As people age, their life expectancy naturally decreases and with it comes the gradual decline in their physical, mental and emotional health. Making healthcare decisions towards the end of their life poses a challenge for seniors and their loved ones. Advance directives and other decision-making tools are available that can help elderly persons plan for the future and make decisions in a more comfortable and certain way. This article outlines the best practices for making healthcare decisions for elderly persons.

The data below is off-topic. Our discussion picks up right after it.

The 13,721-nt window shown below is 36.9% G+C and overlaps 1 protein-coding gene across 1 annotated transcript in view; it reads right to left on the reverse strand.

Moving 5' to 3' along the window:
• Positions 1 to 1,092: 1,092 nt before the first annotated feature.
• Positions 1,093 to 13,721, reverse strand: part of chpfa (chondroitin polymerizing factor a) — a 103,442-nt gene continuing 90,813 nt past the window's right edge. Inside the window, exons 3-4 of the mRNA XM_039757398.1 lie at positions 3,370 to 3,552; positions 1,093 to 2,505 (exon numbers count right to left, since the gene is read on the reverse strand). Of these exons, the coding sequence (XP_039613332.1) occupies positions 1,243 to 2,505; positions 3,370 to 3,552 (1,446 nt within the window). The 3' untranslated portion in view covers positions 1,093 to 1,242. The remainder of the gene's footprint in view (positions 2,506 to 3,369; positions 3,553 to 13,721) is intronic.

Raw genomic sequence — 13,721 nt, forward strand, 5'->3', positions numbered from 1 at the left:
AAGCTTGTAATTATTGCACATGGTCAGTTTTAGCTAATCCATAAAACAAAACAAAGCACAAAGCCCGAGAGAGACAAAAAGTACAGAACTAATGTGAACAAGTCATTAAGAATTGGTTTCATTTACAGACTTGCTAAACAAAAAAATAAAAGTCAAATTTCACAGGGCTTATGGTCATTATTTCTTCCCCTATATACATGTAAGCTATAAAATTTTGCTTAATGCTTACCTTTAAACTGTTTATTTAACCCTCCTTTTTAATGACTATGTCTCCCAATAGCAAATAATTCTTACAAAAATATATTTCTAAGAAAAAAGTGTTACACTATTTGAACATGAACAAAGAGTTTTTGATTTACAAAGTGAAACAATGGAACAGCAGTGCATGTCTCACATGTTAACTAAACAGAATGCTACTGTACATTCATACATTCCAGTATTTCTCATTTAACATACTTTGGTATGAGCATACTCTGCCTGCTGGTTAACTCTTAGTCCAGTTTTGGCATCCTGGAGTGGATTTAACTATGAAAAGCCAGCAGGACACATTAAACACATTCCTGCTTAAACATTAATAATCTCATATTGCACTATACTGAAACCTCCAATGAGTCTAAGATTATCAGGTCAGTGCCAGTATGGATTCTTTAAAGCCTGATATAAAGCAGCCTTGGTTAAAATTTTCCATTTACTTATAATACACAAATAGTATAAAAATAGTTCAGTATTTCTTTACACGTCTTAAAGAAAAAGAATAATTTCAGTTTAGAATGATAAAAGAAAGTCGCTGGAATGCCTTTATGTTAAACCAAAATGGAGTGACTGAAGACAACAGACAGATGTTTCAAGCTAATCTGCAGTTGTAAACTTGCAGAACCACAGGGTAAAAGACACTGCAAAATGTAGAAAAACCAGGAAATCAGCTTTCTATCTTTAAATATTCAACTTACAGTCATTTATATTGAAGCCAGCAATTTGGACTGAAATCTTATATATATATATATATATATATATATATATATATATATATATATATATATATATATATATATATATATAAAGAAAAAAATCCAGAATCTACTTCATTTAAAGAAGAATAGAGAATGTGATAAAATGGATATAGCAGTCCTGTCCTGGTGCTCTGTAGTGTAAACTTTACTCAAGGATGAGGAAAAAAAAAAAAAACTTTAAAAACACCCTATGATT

1. “Understanding Advance Directives: A Guide for Senior Healthcare Decision-Making”
A Closer Look into Advance Directives
Advance directives are documents that enable individuals to pre-emptively plan decisions over their medical care if they were to become medically incapacitated. In this guide, we’ll cover the different types of advance directives aimed at helping seniors make decisions on their healthcare.
Beyond the two main categories of advance directives, it’s important to know that these documents will vary depending on state and local laws. It’s also important to understand that these documents are not one-size-fits-all and should be tailored to the consenter’s needs, wishes, and desired outcomes from medical care:
- Living Will (or Directive to Physicians)
- Healthcare Power of Attorney
- Do Not Resuscitate Order
- Organ Donation